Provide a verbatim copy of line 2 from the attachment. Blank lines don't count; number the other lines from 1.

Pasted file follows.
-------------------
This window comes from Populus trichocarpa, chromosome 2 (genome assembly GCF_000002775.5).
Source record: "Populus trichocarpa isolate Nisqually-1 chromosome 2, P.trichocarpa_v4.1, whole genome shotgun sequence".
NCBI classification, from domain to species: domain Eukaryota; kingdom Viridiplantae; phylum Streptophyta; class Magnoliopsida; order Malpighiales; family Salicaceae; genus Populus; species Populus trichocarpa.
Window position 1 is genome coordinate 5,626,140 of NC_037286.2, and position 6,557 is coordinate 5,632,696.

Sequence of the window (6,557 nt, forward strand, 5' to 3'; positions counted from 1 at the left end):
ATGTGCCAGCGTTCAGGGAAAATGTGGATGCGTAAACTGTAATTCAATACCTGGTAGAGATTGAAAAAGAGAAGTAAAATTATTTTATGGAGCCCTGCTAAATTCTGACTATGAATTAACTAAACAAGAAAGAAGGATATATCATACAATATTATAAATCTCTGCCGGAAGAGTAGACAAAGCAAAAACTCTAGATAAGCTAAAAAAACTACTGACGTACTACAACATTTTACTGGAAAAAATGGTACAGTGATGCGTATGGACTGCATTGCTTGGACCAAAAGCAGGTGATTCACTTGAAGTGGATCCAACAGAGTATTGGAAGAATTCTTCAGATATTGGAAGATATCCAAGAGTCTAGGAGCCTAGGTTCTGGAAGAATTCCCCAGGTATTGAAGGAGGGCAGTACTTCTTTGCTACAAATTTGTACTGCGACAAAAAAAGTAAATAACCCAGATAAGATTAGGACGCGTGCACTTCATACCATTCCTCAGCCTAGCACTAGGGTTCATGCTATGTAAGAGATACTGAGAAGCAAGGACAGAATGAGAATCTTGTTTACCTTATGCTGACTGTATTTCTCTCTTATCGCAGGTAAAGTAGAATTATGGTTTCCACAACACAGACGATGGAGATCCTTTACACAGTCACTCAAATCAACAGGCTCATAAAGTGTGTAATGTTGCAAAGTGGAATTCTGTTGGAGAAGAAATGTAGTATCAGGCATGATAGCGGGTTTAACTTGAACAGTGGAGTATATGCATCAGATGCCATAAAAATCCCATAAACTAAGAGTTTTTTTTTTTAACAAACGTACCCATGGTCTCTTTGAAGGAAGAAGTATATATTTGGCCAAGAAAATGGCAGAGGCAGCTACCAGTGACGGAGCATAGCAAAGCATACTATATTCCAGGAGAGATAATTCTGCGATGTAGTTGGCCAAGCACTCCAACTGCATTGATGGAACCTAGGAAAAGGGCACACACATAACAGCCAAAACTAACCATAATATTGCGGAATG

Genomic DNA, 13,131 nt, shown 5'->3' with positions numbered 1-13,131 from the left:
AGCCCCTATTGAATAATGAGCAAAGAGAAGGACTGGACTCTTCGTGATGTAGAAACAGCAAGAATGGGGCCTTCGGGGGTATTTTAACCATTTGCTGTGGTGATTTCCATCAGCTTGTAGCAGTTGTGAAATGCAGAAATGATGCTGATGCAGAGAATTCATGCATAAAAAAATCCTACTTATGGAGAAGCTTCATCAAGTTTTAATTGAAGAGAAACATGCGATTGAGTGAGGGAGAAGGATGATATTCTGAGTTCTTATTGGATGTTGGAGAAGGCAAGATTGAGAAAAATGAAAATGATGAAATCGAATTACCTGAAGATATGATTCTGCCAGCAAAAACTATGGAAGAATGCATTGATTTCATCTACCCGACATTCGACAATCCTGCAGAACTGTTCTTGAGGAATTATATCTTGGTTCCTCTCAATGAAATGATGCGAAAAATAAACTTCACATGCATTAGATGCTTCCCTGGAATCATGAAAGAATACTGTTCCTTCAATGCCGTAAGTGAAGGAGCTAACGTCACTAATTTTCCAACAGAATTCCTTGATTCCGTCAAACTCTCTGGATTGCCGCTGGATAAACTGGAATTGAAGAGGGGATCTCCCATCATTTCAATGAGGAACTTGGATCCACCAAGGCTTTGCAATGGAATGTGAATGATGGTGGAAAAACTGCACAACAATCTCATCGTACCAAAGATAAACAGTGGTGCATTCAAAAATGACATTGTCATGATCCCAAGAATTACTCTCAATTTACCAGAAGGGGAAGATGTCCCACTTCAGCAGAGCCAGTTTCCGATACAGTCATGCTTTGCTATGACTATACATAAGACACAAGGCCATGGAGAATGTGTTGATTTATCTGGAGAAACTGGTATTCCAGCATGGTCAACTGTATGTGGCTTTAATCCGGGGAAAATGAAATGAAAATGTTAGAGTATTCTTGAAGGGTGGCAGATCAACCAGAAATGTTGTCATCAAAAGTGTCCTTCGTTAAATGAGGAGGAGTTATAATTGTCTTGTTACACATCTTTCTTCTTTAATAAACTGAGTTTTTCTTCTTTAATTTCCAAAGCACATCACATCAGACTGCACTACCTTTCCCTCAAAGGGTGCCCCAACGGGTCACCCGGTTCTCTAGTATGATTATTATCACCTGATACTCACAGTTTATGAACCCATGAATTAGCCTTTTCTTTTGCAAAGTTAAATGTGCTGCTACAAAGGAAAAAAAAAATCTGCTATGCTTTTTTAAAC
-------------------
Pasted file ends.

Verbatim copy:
Source record: "Populus trichocarpa isolate Nisqually-1 chromosome 2, P.trichocarpa_v4.1, whole genome shotgun sequence".